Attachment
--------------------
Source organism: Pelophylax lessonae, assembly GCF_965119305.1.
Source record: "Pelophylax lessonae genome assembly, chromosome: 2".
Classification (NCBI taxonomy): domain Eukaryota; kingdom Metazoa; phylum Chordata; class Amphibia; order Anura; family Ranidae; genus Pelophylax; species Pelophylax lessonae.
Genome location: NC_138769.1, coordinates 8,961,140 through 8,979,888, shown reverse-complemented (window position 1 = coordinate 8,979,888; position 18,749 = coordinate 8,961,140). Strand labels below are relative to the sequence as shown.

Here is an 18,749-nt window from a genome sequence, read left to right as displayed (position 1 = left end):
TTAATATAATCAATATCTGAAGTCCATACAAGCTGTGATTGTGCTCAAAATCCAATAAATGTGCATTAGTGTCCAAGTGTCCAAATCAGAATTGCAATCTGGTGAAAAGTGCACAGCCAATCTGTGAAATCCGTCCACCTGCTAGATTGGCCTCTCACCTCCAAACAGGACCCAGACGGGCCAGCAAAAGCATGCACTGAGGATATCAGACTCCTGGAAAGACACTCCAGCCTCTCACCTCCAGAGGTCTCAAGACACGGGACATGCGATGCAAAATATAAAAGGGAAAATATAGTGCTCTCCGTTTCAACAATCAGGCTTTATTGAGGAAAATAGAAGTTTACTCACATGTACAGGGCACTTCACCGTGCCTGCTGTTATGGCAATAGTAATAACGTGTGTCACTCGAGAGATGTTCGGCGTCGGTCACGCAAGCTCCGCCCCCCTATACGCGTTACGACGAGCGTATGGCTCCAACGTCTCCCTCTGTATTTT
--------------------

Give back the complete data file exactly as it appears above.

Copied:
Source organism: Pelophylax lessonae, assembly GCF_965119305.1.
Source record: "Pelophylax lessonae genome assembly, chromosome: 2".
Classification (NCBI taxonomy): domain Eukaryota; kingdom Metazoa; phylum Chordata; class Amphibia; order Anura; family Ranidae; genus Pelophylax; species Pelophylax lessonae.
Genome location: NC_138769.1, coordinates 8,961,140 through 8,979,888, shown reverse-complemented (window position 1 = coordinate 8,979,888; position 18,749 = coordinate 8,961,140). Strand labels below are relative to the sequence as shown.

Here is an 18,749-nt window from a genome sequence, read left to right as displayed (position 1 = left end):
TTAATATAATCAATATCTGAAGTCCATACAAGCTGTGATTGTGCTCAAAATCCAATAAATGTGCATTAGTGTCCAAGTGTCCAAATCAGAATTGCAATCTGGTGAAAAGTGCACAGCCAATCTGTGAAATCCGTCCACCTGCTAGATTGGCCTCTCACCTCCAAACAGGACCCAGACGGGCCAGCAAAAGCATGCACTGAGGATATCAGACTCCTGGAAAGACACTCCAGCCTCTCACCTCCAGAGGTCTCAAGACACGGGACATGCGATGCAAAATATAAAAGGGAAAATATAGTGCTCTCCGTTTCAACAATCAGGCTTTATTGAGGAAAATAGAAGTTTACTCACATGTACAGGGCACTTCACCGTGCCTGCTGTTATGGCAATAGTAATAACGTGTGTCACTCGAGAGATGTTCGGCGTCGGTCACGCAAGCTCCGCCCCCCTATACGCGTTACGACGAGCGTATGGCTCCAACGTCTCCCTCTGTATTTT